After Cancer, Accelerated Aging?

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MONDAY, April 2, 2018 (HealthDay News) -- Even decades after treatment, cancer survivors tire more easily than people with no history of the disease, according to new research.

The findings hint at a pattern of "accelerated aging" for people with a cancer history.

"The main goal of cancer treatment has been survival, but studies like this suggest that we need also to examine the longer-term effects on health and quality of life," said the study's senior author, Jennifer Schrack. She's an assistant professor at the Johns Hopkins School of Public Health.

The researchers analyzed data from a long-term study on normal aging. More than 300 were cancer survivors, with an average age of 74. About 1,330 of those studied, average age 69, had not had the disease.

Participants completed periodic treadmill tests and 400-meter walks (two-tenths of a mile) to assess their endurance, beginning in 2007. Afterward, they were asked to rate their level of fatigue.

The researchers compared results of cancer survivors with the results of adults who never had cancer.

"We were surprised by the magnitude of the differences we found," Schrack said in a university news release.

On average, those with a history of cancer treatment tired more easily on the treadmill tests and took longer to finish the walking tests, the study found.

It showed cancer treatment was linked to a 1.6 times greater risk of a high level of fatigue.

Being older than 65 was associated with a 5.7 higher risk for this decline in endurance.

The cancer survivors walked, on average, 14 seconds slower and got tired more quickly, the study found.

The results were published recently in the journal Cancer. The U.S. National Cancer Institute and the U.S. National Institute on Aging funded the research.

As of 2016, there were some 16 million cancer survivors in the United States alone, the study's authors noted.

Previous studies have shown that cancer treatment -- often including chemotherapy and radiation -- appears to speed up the aging process, leading to fatigue, a decline in brain function, heart disease and return of cancer.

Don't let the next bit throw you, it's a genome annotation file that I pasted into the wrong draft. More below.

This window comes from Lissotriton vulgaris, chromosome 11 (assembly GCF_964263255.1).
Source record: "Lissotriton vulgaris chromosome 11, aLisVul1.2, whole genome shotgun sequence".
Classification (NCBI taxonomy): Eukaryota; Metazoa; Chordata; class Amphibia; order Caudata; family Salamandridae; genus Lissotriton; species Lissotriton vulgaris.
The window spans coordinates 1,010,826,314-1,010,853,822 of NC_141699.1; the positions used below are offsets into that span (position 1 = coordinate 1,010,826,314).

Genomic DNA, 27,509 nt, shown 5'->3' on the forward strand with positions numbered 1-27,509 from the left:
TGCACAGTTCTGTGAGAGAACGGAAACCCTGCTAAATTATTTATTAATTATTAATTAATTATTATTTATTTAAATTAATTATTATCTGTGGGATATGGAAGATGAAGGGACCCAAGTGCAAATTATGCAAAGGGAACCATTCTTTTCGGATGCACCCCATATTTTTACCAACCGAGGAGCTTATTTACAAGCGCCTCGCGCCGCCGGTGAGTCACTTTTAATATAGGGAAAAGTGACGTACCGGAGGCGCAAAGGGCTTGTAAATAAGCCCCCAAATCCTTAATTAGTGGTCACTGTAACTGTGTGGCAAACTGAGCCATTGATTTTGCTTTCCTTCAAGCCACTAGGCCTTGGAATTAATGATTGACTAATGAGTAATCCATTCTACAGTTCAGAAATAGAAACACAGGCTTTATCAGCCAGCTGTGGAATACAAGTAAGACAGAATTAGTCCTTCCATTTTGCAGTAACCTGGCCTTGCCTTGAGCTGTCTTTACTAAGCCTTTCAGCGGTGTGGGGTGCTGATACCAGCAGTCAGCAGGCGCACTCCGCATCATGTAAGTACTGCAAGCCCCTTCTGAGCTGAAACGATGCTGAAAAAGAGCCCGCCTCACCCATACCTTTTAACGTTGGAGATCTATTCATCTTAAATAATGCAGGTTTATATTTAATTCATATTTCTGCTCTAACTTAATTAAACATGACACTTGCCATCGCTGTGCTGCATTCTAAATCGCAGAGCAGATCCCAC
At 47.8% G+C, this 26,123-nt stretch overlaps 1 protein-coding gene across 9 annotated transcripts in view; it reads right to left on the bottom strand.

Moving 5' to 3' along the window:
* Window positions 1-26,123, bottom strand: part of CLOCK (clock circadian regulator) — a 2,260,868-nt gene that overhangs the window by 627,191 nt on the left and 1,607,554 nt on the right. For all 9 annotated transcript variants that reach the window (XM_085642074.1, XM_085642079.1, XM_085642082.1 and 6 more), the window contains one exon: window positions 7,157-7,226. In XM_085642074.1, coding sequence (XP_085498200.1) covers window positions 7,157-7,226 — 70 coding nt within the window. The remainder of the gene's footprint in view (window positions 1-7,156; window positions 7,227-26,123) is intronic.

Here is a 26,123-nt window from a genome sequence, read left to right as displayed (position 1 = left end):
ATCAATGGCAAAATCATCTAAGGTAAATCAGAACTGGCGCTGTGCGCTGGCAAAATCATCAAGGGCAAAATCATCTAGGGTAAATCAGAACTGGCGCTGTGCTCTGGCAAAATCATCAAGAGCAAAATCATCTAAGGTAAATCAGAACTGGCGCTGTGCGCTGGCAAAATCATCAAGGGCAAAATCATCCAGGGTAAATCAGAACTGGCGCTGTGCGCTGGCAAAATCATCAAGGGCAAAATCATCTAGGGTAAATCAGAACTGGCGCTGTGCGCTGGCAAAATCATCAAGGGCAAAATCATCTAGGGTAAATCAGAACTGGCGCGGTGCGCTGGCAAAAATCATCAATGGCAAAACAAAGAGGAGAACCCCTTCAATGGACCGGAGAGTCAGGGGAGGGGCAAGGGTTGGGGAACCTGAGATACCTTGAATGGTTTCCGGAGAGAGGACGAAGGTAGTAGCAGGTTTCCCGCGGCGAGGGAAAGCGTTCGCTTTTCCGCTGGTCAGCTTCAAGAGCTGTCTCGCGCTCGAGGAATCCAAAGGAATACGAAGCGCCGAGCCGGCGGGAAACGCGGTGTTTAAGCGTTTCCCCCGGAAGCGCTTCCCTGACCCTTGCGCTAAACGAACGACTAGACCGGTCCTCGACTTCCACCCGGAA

These new findings "support the idea that a history of cancer is associated with higher fatigability and that this effect worsens with advancing age," Schrack said.

"The long-term goal is that doctors and patients will be able to take those specific long-term effects into account when they decide how to treat different cancers," she added.

More information

The U.S. National Cancer Institute provides more information on the side effects of cancer treatment.

SOURCE: Johns Hopkins Bloomberg School of Public Health, news release, March 2018

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Thu Apr 05, 2018 03:01 PM

This is certainly no surprise to me!  The long term problems resulting from the treatment for my prostate cancer have been far more troublesome than any of the observable symptoms of the disease.  Of the 21 headings in the "side effects of cancer treatment" article referenced above I now live with 7 at least.  

I must acknowledge that, untreated, the disease would be worse but I can only take it on faith in medicine that I am actually better off.


Thu Apr 05, 2018 08:01 PM

Holy, cow, what a surprise.

I have some of these symptoms too, but some of them are due to old age, not cancer.  Others, though, are definitely due to my cancer treatment--surgery and radiation.

However, the fact that I can continue to age at all is important to me, and in my mind the cancer cure that enabled this more than outbalances the fact that I might age a bit faster.  I definitely aged in appearance during the ordeal, but that I'm here to tell about it is the important thing.


Sat Apr 28, 2018 06:56 PM

Fussyoldfart you did a good job of puttimg my own thoughts into words.Like you and as the article states I've become very aware of the accelerated aging effect from some of my treatment for prostate cancer.

We do take a lot on blind faith and our doctors opinion regarding what is the gold standard for treatment and I have begun to wonder how things would have turned out if I had not taken the hormone deprivation route before and during radiation treatment.While I tolerated it well there is no doubt it destroyed my muscles, altered my body considerably and left me with very little physical strength or endurance a year later.

Would I already be dead without it or would I have been stronger and better off now i'm reaching the pointy end of this "adventure" had I refused it? Guess I'll never know and it proves there is only one rule when dealing with cancer--There are no rules

Mon Jun 04, 2018 04:41 AM

I was 9 when I had Hodgkins. I managed to be very active in swimming and was a lifeguard for 30 years. But recently I feel as if I have aged well beyond my 47. Physically..that is:) Emotionally I tend to range from 15 to about 35...haha 

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